She took on some responsibility when his parents were ageing. He came here not knowing anybody, not having any time of a social circle. We introduced him to travel training and taught him how to take transit.

Daniel and Laura ride the O-Train. They hold hands.


The travel training program pairs people with disabilities with professionals in our community who then teach them how to take transit. And it just enhanced his life.

Daniel and Laura exit an LRT station. They walk down the street to greet Kathy.


Simone: Then it got to the point with the travel training program that he no longer needed me to help him to know when to leave the house and where to catch the bus and where to make the connection. He was able to do all of that on his own.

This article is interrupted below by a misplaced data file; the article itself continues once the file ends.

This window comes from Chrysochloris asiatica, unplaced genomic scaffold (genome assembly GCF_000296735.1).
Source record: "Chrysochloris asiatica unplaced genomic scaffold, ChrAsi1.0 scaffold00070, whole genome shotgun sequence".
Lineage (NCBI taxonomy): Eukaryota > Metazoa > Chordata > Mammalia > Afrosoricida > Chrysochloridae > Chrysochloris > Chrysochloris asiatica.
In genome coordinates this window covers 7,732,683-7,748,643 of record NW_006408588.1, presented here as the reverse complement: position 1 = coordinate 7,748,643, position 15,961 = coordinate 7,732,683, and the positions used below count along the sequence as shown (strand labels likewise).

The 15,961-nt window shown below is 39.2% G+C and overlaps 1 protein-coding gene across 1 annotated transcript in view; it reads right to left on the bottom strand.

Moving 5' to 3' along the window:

Simone speaks to the camera.


And so that makes us really happy and I know it makes him really happy, too. Growing up, Daniel and I were really fortunate. My mum poured her heart and soul into ensuring that Daniel had the best of everything and she really advocated a lot for Daniel and really wanted him to be able to do what any other child would want.

Daniel: I was very close to my mother, I was a mama’s boy. So that was close, very close.

Daniel sits down at his laptop and types. The camera focuses on a family photo. Daniel picks up the photo and looks at it.

02:50 – 03:39

Daniel: My mother passed away since Family Day Monday 2022. I’m always a little bit teary, you know, when I talk about mum. That’s all. I’m good. Yeah, I’m good.

Simone: You having a mum moment?

Daniel: Yeah, it’s a mum moment again.